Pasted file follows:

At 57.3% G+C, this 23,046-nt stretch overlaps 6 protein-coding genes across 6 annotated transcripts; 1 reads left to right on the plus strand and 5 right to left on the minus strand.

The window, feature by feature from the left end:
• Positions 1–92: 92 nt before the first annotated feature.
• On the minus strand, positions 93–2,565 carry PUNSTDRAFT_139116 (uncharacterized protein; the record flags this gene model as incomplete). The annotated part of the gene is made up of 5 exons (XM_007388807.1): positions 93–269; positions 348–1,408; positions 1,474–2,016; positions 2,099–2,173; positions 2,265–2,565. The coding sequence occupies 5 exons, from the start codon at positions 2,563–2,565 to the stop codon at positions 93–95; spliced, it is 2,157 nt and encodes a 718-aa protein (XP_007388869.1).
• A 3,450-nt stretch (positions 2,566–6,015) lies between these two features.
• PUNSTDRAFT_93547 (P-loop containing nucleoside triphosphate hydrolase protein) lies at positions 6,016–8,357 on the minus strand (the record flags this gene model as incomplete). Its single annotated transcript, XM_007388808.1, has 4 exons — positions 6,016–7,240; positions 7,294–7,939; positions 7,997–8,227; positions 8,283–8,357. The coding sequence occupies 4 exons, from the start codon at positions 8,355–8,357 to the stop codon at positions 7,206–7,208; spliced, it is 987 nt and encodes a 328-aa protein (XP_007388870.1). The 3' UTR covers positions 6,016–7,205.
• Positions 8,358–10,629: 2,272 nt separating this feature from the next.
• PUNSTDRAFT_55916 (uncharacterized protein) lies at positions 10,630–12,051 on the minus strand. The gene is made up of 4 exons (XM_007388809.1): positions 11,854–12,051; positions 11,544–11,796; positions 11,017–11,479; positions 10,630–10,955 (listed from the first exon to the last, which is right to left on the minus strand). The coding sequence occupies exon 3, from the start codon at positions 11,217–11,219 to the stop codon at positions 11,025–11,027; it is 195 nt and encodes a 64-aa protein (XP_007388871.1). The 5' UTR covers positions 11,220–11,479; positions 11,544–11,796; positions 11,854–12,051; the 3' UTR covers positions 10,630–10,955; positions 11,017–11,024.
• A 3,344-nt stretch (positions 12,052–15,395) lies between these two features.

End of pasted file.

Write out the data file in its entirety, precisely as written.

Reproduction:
At 57.3% G+C, this 23,046-nt stretch overlaps 6 protein-coding genes across 6 annotated transcripts; 1 reads left to right on the plus strand and 5 right to left on the minus strand.

The window, feature by feature from the left end:
• Positions 1–92: 92 nt before the first annotated feature.
• On the minus strand, positions 93–2,565 carry PUNSTDRAFT_139116 (uncharacterized protein; the record flags this gene model as incomplete). The annotated part of the gene is made up of 5 exons (XM_007388807.1): positions 93–269; positions 348–1,408; positions 1,474–2,016; positions 2,099–2,173; positions 2,265–2,565. The coding sequence occupies 5 exons, from the start codon at positions 2,563–2,565 to the stop codon at positions 93–95; spliced, it is 2,157 nt and encodes a 718-aa protein (XP_007388869.1).
• A 3,450-nt stretch (positions 2,566–6,015) lies between these two features.
• PUNSTDRAFT_93547 (P-loop containing nucleoside triphosphate hydrolase protein) lies at positions 6,016–8,357 on the minus strand (the record flags this gene model as incomplete). Its single annotated transcript, XM_007388808.1, has 4 exons — positions 6,016–7,240; positions 7,294–7,939; positions 7,997–8,227; positions 8,283–8,357. The coding sequence occupies 4 exons, from the start codon at positions 8,355–8,357 to the stop codon at positions 7,206–7,208; spliced, it is 987 nt and encodes a 328-aa protein (XP_007388870.1). The 3' UTR covers positions 6,016–7,205.
• Positions 8,358–10,629: 2,272 nt separating this feature from the next.
• PUNSTDRAFT_55916 (uncharacterized protein) lies at positions 10,630–12,051 on the minus strand. The gene is made up of 4 exons (XM_007388809.1): positions 11,854–12,051; positions 11,544–11,796; positions 11,017–11,479; positions 10,630–10,955 (listed from the first exon to the last, which is right to left on the minus strand). The coding sequence occupies exon 3, from the start codon at positions 11,217–11,219 to the stop codon at positions 11,025–11,027; it is 195 nt and encodes a 64-aa protein (XP_007388871.1). The 5' UTR covers positions 11,220–11,479; positions 11,544–11,796; positions 11,854–12,051; the 3' UTR covers positions 10,630–10,955; positions 11,017–11,024.
• A 3,344-nt stretch (positions 12,052–15,395) lies between these two features.